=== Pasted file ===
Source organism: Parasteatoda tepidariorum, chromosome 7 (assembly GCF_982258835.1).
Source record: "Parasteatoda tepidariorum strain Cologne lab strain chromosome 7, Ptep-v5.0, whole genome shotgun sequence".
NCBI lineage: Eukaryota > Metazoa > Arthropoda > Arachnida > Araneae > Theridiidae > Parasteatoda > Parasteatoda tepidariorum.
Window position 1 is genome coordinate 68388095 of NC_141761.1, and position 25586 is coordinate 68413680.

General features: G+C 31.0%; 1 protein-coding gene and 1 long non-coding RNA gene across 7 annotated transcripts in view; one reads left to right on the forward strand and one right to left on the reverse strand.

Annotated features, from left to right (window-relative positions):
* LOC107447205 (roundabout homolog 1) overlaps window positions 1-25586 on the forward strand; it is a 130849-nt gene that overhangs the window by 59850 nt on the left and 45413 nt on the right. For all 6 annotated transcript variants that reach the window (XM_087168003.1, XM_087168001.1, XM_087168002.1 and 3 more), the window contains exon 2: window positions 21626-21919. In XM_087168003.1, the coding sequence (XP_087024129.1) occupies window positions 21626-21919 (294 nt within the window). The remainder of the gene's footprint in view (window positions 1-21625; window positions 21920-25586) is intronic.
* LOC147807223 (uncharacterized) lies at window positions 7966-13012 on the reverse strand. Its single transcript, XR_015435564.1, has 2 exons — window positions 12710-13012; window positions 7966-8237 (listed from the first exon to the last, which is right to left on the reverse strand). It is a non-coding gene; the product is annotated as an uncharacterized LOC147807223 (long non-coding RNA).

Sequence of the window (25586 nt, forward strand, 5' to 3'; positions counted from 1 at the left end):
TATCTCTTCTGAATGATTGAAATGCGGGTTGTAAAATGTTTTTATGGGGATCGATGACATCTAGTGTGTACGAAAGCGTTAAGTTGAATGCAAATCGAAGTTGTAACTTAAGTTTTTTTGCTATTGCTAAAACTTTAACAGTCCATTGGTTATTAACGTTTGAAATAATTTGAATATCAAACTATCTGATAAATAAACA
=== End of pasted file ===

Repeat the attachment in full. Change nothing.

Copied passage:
Source organism: Parasteatoda tepidariorum, chromosome 7 (assembly GCF_982258835.1).
Source record: "Parasteatoda tepidariorum strain Cologne lab strain chromosome 7, Ptep-v5.0, whole genome shotgun sequence".
NCBI lineage: Eukaryota > Metazoa > Arthropoda > Arachnida > Araneae > Theridiidae > Parasteatoda > Parasteatoda tepidariorum.
Window position 1 is genome coordinate 68388095 of NC_141761.1, and position 25586 is coordinate 68413680.

General features: G+C 31.0%; 1 protein-coding gene and 1 long non-coding RNA gene across 7 annotated transcripts in view; one reads left to right on the forward strand and one right to left on the reverse strand.

Annotated features, from left to right (window-relative positions):
* LOC107447205 (roundabout homolog 1) overlaps window positions 1-25586 on the forward strand; it is a 130849-nt gene that overhangs the window by 59850 nt on the left and 45413 nt on the right. For all 6 annotated transcript variants that reach the window (XM_087168003.1, XM_087168001.1, XM_087168002.1 and 3 more), the window contains exon 2: window positions 21626-21919. In XM_087168003.1, the coding sequence (XP_087024129.1) occupies window positions 21626-21919 (294 nt within the window). The remainder of the gene's footprint in view (window positions 1-21625; window positions 21920-25586) is intronic.
* LOC147807223 (uncharacterized) lies at window positions 7966-13012 on the reverse strand. Its single transcript, XR_015435564.1, has 2 exons — window positions 12710-13012; window positions 7966-8237 (listed from the first exon to the last, which is right to left on the reverse strand). It is a non-coding gene; the product is annotated as an uncharacterized LOC147807223 (long non-coding RNA).

Sequence of the window (25586 nt, forward strand, 5' to 3'; positions counted from 1 at the left end):
TATCTCTTCTGAATGATTGAAATGCGGGTTGTAAAATGTTTTTATGGGGATCGATGACATCTAGTGTGTACGAAAGCGTTAAGTTGAATGCAAATCGAAGTTGTAACTTAAGTTTTTTTGCTATTGCTAAAACTTTAACAGTCCATTGGTTATTAACGTTTGAAATAATTTGAATATCAAACTATCTGATAAATAAACA